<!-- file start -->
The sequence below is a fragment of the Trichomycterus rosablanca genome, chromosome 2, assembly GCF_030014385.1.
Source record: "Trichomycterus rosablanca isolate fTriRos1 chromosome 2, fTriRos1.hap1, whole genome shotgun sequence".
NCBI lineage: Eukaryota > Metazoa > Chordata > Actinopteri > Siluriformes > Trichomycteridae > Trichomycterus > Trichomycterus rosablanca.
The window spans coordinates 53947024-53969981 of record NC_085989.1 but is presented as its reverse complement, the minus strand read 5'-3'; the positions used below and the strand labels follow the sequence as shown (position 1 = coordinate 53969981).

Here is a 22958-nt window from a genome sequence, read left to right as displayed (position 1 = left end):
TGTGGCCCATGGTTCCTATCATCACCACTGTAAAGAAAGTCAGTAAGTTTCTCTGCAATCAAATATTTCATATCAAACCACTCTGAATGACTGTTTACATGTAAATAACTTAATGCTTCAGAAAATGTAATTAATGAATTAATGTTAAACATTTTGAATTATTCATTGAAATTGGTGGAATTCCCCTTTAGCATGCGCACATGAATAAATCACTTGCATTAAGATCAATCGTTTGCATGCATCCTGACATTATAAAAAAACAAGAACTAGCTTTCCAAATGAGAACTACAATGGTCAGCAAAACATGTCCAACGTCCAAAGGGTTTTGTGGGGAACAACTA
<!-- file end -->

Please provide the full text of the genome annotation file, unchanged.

The sequence below is a fragment of the Trichomycterus rosablanca genome, chromosome 2, assembly GCF_030014385.1.
Source record: "Trichomycterus rosablanca isolate fTriRos1 chromosome 2, fTriRos1.hap1, whole genome shotgun sequence".
NCBI lineage: Eukaryota > Metazoa > Chordata > Actinopteri > Siluriformes > Trichomycteridae > Trichomycterus > Trichomycterus rosablanca.
The window spans coordinates 53947024-53969981 of record NC_085989.1 but is presented as its reverse complement, the minus strand read 5'-3'; the positions used below and the strand labels follow the sequence as shown (position 1 = coordinate 53969981).

Here is a 22958-nt window from a genome sequence, read left to right as displayed (position 1 = left end):
TGTGGCCCATGGTTCCTATCATCACCACTGTAAAGAAAGTCAGTAAGTTTCTCTGCAATCAAATATTTCATATCAAACCACTCTGAATGACTGTTTACATGTAAATAACTTAATGCTTCAGAAAATGTAATTAATGAATTAATGTTAAACATTTTGAATTATTCATTGAAATTGGTGGAATTCCCCTTTAGCATGCGCACATGAATAAATCACTTGCATTAAGATCAATCGTTTGCATGCATCCTGACATTATAAAAAAACAAGAACTAGCTTTCCAAATGAGAACTACAATGGTCAGCAAAACATGTCCAACGTCCAAAGGGTTTTGTGGGGAACAACTA